Annual Bombay in the Bay performance signals return to normalcy

May 12, 2021 — by Apurva Chakravarthy
Photo Courtesy of Sveta Shandilya
The six officers of the Indian Cultural Awareness Club pose for a picture on April 16 before the show started.

Although there were plenty of difficulties leading up to and during this year’s production, organizers called the show a huge success


On April 15 and 16, the Indian Cultural Awareness Club (ICAC) hosted its annual show, Bombay in the Bay, as a drive-in movie to adhere to social distancing and COVID-19 guidelines.

The event attracted an audience with 80 cars each night, each with about three to four people in them. To watch the show, each car was required to buy a $40 ticket, but there was no restriction on how many people could be in a vehicle.

Every year, the show donates its proceeds to a different charity. This year, the charity was Deepsikha, an organization that helps cancer patients in India. The show was able to raise $12,000 for this organization.

The ICAC officers prioritized the enforcement of strict safety guidelines for the show to ensure that the show would still be able to run. They allowed two people from each car to sit outside on lawn chairs with masks on while everyone else in the car would remain inside.

According to senior Neeti Badve, an ICAC officer, the chairs were a little difficult to control at the beginning since more than two people from each car wanted to sit outside. However, she said that “volunteers and administrators nipped that right in the bud before the movie started.”

Upon entering the school, loud Bollywood music played as the cars pulled into the first checkpoint where volunteers told audience members to put their tickets on their dashboard. The cars then arrived at the second checkpoint, where the passengers answered COVID-19 screening questions and drove over to the ticketing checkpoint. There, officers checked them in, handed them hand-signed brochures and glow sticks and told them which radio station to connect to in order to hear the audio for the show. 

After getting through these stations, cars were guided by volunteers to spots in the junior parking lot where the screen was set up.

Badve said the organization went well and people cheered during the dances and laughed during the skit.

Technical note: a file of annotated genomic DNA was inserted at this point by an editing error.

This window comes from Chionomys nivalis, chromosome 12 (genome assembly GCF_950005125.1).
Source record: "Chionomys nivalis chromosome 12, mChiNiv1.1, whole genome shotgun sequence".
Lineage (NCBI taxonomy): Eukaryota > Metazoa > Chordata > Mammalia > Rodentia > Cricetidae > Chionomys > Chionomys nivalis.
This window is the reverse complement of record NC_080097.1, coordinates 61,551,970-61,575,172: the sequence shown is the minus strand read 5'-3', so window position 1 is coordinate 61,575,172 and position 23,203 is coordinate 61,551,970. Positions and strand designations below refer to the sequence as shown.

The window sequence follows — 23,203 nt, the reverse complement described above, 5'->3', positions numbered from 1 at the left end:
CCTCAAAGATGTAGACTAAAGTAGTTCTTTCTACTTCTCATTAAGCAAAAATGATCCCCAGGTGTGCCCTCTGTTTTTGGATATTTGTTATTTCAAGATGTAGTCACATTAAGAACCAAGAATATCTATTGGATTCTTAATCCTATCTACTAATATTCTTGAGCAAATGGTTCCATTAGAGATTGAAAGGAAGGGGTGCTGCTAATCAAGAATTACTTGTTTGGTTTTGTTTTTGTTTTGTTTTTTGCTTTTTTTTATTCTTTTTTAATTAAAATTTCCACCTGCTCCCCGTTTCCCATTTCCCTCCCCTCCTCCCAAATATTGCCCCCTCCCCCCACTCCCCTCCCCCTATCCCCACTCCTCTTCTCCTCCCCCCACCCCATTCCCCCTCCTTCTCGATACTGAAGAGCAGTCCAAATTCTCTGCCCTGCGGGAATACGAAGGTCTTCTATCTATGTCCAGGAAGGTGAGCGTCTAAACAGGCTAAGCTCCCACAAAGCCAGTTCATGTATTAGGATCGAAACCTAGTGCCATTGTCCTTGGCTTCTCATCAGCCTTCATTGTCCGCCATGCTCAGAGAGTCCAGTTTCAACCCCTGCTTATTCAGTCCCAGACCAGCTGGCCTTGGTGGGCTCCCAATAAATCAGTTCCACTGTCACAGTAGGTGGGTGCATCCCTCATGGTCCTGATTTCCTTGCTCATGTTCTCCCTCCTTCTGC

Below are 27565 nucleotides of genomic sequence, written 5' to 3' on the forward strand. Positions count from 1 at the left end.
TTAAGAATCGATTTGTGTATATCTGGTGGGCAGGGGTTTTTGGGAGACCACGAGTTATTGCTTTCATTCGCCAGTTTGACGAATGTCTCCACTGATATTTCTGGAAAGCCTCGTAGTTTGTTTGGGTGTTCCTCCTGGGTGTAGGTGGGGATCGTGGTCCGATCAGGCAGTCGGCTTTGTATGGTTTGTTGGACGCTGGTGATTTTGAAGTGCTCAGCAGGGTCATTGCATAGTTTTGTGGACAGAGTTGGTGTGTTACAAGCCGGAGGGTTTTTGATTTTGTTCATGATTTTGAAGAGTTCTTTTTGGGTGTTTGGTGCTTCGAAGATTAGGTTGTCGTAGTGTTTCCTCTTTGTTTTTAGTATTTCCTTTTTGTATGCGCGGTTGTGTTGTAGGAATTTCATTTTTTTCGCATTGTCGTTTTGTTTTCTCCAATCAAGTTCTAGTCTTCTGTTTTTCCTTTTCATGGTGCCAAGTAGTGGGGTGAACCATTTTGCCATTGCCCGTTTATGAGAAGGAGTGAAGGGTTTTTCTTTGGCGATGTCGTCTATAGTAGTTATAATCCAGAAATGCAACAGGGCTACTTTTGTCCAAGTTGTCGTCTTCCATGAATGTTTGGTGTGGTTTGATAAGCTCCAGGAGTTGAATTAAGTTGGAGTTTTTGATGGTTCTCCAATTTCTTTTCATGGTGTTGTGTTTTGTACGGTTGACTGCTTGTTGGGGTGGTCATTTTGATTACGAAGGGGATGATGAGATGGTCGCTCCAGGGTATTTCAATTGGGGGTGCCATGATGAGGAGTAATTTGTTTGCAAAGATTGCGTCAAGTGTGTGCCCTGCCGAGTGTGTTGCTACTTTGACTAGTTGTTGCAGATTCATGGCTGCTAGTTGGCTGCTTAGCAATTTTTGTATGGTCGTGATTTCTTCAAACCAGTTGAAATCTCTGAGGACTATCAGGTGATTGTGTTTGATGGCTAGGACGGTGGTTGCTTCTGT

“There was a sense of normalcy in the community, and it felt really good to have everyone together in some way,” Badve said.

For many BnB participants, this was their first time they got to watch the show from start to finish, as they had only seen their specific parts; they also enjoyed seeing all their hard work come to life on screen.

In fact, Badve said many parents and viewers preferred this version of a drive-in movie over the regular performance in the McAfee Center.

“Because of all the locations and high-level editing, it made it feel like a Bollywood movie,” Badve said. “[The audience] loved how every student was highlighted in some way because cameras can give you different angles that the stage can’t.”

However, the preparation leading up to the show was not without its mishaps. Because of COVID-19 guidelines and the rule that students could not participate in multiple cohorts, the show had much less participation than in previous years. One dance had multiple mixed cohorts, prompting the officers to consider cutting their dance, but they ended up holding Zoom practices until the multiple cohort rule was lifted in March.

Then came the issue of the actual screen for the drive-in movie. Although the school had an inflatable screen, it was nowhere near the size of what the ICAC officers wanted, so they needed to find a place from which they could rent a screen in their price range.

Additionally, the officers went back and forth on deciding show dates before settling on April 15 and 16 due to conflicting sports schedules, filming schedules and the possibility that costumes from India may not arrive in time. The club also had to consider many different venues for the show, from the senior parking lot to the church parking lot, before finalizing the junior parking lot.

The night before the first show, the officers were up till 3 a.m. making final changes to the video with their editor, and were worried that the edits would not be finished in time for the show.

“Overall, the experience made us better leaders because it forced us to be adaptable and make quick decisions on the spot because every week, something new came up,” Badve said. 

Similar to previous years, the mothers of the ICAC officers were heavily involved in the planning process and decorations for the show. Sveta Shandilya, mother of senior Pramukh “Proby” Shandilya, said that the officers and mothers “had to work very closely with the administration to follow school and country guidelines and to make necessary changes.”

There were six officer moms, who all helped in ticketing, traffic and parking logistics, decorations and enforcing COVID-19 guidelines. During the show, the moms were at each checkpoint to ask COVID-19 screening questions and guide cars to the next checkpoint.

Though there was a lot of work that went into the show, Sveta is glad the Saratoga community was able to watch the show live.

“The show helps students build relationships, understand different perspectives and engage with other cultures,” Sveta said.

Badve hopes people realize how much work officers, choreographers, participants, parents and administrators put into it. Even with all the challenges, the show ended up having around 125 participants and each night was a sellout. 

“I hope people can see how important BnB is to the Saratoga community and how it really does bring everyone together,” Badve said. “Most of all, I just hope people remember this BnB and how unique it was.”